Were it not that the concluding part of your observations on the Letter which yon did me the favour to print in the last Number of your Journal, may lead your readers to infer that I evaded giving an opinion as to the validity of one of the authorities quoted from Mr. Hanbury (Eel. Rev. Oct. 1832, p. 293,) I should not so soon have again trespassed on your time and patience. To obviate such an inference, therefore, you will, perhaps, allow me to observe, that I omitted to notice that authority merely because I conceived it to be entirely set aside by what I had already written. In the absence of all original documents, the writer in the Christian Remembrancer affirms, that "it is certain that the disputed Clause of the XXth Article of the Church of England was never composed by, nor exhibited in manuscript to, the Convocation ". Archbishop Laud, on the contrary, appeals to the then existing manuscript Records of Convocation as containing the Clause, and his appeal is left uncontradicted by persons who bad the power, and the will, to controvert that appeal if contradiction had been possible. The only question then which remains is this: Is the assertion that "none ever ventured to impugn" Laud's appeal to the Records, "unsupported" by history? The facts of the case, so far as my information extends, are briefly these: Dr. Laud is charged in 1637 with having illegally made alterations in certain Formularies sanctioned by Acts of Parliament:—among other alterations specifically charged upon him was the interpolation of a Clause in the XXth Article.—Laud had "theimpudency" (as Prynne has it) to justify such alterations as he admitted to have been made, but denied that any addition whatever had been introduced into the XXth Article; maintaining, on the contrary, that the Clause which he had been accused of forging, was to be found in the original Records of Convocation, and producing at the same time "an attested Copy" of that Clause extracted from those Records. At this point, however, it is argued, that "the controversy vras cut short, not by evidence, but by authority." Let us enquire, then, how far this " assertion " is supported by fact. Admitting that the controversy was terminated by authority in 1637, yet, in March, 1644, the House of Commons ordered that "Master Prynne hath power to view, and send for, Writings, Papers, Orders, and Records, and to take copies thereof as he sees cause ;" and this for the very purpose, among other things, of carrying on the controversy in question. The consequence was, that, in the course of Laud's impeachment. those "publike Records of the Church" which he is said to have altered, are again specifically pointed out;—his Speech in the Star-Chamber in defence of those alterations is expressly recited;—but the charge of having interpolated a Clause in the XXth Article is never once alluded to. But of how much consequence it would have been to set aside the Archbishop's appeal to the Records of Convocation, will at once occur to your renders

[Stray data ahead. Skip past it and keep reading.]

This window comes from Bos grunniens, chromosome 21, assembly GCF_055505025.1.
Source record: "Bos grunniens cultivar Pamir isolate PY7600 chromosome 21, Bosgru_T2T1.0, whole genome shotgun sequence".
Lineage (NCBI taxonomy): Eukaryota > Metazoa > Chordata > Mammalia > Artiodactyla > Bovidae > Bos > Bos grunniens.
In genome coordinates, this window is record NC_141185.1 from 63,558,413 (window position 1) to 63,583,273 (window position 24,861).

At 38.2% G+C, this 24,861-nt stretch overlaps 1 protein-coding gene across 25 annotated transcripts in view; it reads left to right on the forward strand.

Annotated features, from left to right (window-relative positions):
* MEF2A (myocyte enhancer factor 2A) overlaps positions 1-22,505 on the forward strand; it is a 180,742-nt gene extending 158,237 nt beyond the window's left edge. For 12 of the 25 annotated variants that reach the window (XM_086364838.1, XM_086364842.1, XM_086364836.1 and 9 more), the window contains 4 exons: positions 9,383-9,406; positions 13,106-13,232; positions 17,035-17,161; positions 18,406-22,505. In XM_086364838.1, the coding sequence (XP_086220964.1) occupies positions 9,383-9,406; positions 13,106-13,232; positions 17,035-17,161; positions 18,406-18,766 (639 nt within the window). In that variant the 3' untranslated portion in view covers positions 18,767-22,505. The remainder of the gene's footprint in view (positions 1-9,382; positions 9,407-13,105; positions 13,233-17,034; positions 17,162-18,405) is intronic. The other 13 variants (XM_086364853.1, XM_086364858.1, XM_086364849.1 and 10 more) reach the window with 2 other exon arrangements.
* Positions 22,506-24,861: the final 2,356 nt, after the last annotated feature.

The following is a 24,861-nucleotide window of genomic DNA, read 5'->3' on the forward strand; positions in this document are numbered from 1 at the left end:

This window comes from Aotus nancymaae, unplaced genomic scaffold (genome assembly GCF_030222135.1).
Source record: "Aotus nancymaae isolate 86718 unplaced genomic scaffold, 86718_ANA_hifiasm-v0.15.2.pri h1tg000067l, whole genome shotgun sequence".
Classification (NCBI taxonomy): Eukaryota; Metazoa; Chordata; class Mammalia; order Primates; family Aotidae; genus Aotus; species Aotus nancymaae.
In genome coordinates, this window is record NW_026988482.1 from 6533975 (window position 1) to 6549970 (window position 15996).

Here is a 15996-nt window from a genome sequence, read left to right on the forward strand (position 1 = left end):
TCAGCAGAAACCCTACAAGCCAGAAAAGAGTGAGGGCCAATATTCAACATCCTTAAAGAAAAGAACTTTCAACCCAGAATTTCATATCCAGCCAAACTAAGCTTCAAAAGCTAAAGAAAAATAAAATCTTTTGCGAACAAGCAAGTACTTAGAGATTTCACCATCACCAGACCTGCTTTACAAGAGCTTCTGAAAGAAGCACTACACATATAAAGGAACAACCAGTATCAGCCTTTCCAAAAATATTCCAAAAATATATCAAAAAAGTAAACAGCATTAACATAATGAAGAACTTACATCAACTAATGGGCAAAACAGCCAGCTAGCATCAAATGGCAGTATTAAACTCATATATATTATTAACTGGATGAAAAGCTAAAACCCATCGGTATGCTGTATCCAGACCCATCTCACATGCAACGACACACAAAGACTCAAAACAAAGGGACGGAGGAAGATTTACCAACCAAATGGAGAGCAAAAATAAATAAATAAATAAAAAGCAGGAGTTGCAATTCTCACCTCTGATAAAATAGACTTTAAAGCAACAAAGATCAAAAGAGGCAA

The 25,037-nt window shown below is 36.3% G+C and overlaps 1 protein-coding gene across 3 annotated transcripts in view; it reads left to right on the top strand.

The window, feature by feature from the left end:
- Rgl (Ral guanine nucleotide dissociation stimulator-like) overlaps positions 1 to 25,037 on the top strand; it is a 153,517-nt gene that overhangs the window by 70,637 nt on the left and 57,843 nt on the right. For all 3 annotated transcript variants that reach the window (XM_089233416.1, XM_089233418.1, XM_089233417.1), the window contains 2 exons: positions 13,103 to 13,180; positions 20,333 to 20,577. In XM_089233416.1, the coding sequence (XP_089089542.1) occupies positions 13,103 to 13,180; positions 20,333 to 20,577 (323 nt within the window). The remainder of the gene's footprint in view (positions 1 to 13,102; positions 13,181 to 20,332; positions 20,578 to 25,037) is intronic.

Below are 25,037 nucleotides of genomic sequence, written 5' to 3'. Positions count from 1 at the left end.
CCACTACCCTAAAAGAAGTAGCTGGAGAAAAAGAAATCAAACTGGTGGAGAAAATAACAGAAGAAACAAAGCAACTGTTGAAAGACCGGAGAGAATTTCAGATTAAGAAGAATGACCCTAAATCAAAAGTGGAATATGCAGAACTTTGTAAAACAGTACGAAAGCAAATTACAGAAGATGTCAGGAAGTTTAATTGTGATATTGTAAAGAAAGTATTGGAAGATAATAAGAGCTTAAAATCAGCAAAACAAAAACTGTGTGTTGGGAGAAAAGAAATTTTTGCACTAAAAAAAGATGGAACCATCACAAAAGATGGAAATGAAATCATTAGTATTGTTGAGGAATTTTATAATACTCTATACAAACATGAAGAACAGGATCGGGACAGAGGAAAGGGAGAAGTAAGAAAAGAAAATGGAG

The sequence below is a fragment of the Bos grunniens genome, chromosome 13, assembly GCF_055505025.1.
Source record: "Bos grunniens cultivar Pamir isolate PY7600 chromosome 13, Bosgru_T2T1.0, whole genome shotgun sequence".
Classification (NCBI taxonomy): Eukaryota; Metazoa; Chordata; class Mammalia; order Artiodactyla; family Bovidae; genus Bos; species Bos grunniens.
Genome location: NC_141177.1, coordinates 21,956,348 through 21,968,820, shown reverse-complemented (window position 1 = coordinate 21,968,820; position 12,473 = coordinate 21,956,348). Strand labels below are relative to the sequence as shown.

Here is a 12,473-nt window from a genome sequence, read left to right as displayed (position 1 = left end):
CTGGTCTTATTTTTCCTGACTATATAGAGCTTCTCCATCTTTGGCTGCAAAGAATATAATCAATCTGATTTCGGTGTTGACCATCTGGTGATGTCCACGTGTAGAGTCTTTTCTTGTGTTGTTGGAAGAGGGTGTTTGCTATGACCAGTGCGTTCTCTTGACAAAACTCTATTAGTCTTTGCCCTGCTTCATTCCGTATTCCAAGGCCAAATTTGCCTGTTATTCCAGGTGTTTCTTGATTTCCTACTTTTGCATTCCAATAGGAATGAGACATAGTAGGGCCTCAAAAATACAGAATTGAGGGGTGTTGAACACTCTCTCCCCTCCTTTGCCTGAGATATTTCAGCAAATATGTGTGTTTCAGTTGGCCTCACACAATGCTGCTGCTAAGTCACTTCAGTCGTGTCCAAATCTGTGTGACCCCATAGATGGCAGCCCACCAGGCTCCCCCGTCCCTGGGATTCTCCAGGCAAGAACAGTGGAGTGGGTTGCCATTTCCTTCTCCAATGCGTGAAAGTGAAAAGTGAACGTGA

when they consider that such a result would have afforded additional matter of grave accusation against Lnud in that it would have fastened upon him the wickedness of having produced in the Star-Chamber a forged Instrument which professed to be an "attested Copy" of a Clause that did not in fact exist. On the other hand, to pass the matter over in silence, as the Archbishop's accusers did, was, in my apprehension, tacitly to admit that the Instrument exhibited by him in the Star-Chamber was a true Copy of a Clause actually to be 'found in the Records of the Convocation. I am the more disposed, also, to adhere to this conclusion, because it is matter of notoriety that Prynne, to whom the task of collecting evidence against Laud was entrusted, was, (with all his defects of character,) too acute a man to have omitted to bring forward so grave a charge against the accused as that abovementioned, provided there had been ground for it; and too honest a man to repeat the charge of Laud's having interpolated an Article of Religion, if he found by reference to documents that such a charge was destitute of foundation.